Q:

What is a low-roughage diet?

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According to Mayo Clinic, a low-roughage diet is another term prescribed to a low-fiber diet. It indicates a nutritional regimen limited in foods that can clog digestion and create food bulk. This type of diet is generally recommended for people who have obstructed digestive tracts, perhaps the result of a bowel tumor or inflammatory disease. A low-fiber diet limits foods with more than 1 gram of fiber per serving.

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Mayo Clinic lists foods to be avoided on a low-fiber diet to include whole wheat pastas and breads, whole grain breads and cereals, brown and wild rice, oats, barley, quinoa, raw fruits and vegetables, seeds and nuts, popcorn, dried beans and lentils, coconut, dried fruits and prune juice. Some safer alternatives are white breads and pastas, white rice, crackers, canned and cooked fruits without the peels and seeds included, vegetable and fruit juices with almost zero pulp, eggs, tofu, meats that have been well-tenderized and creamy peanut butter.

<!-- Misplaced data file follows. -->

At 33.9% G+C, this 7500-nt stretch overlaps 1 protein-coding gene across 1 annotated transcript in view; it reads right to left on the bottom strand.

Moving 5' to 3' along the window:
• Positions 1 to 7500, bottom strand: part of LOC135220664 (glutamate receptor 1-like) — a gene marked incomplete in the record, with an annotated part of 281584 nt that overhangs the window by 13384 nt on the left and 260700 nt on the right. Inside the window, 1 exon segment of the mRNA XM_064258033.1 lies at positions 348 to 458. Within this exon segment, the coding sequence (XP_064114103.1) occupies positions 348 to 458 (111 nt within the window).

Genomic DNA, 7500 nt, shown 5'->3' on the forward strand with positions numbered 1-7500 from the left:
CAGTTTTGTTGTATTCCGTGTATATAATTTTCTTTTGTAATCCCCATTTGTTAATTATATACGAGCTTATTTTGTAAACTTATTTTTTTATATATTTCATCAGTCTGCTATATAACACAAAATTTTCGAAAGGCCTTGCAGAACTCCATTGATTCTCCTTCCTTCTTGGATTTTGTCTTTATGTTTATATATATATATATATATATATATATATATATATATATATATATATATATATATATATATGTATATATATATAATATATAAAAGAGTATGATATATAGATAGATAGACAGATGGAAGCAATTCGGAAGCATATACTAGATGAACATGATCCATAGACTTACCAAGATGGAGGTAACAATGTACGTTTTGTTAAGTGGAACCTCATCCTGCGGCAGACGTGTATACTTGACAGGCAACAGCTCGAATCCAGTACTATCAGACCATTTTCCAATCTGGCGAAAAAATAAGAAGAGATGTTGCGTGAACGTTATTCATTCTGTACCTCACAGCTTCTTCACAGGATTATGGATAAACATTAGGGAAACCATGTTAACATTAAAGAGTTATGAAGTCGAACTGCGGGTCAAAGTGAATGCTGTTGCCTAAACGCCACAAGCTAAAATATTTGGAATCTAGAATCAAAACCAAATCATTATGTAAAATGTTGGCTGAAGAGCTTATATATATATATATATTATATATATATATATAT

Mayo Clinic adds that cooking methods can also affect how easily the body is able to digest certain food items. For instance, roasting, broiling or grilling foods tends to dry them out and makes them more solid. The best cooking methods for a low-fiber diet include simmering, poaching, stewing, steaming and braising, as these all assist in softening the food.

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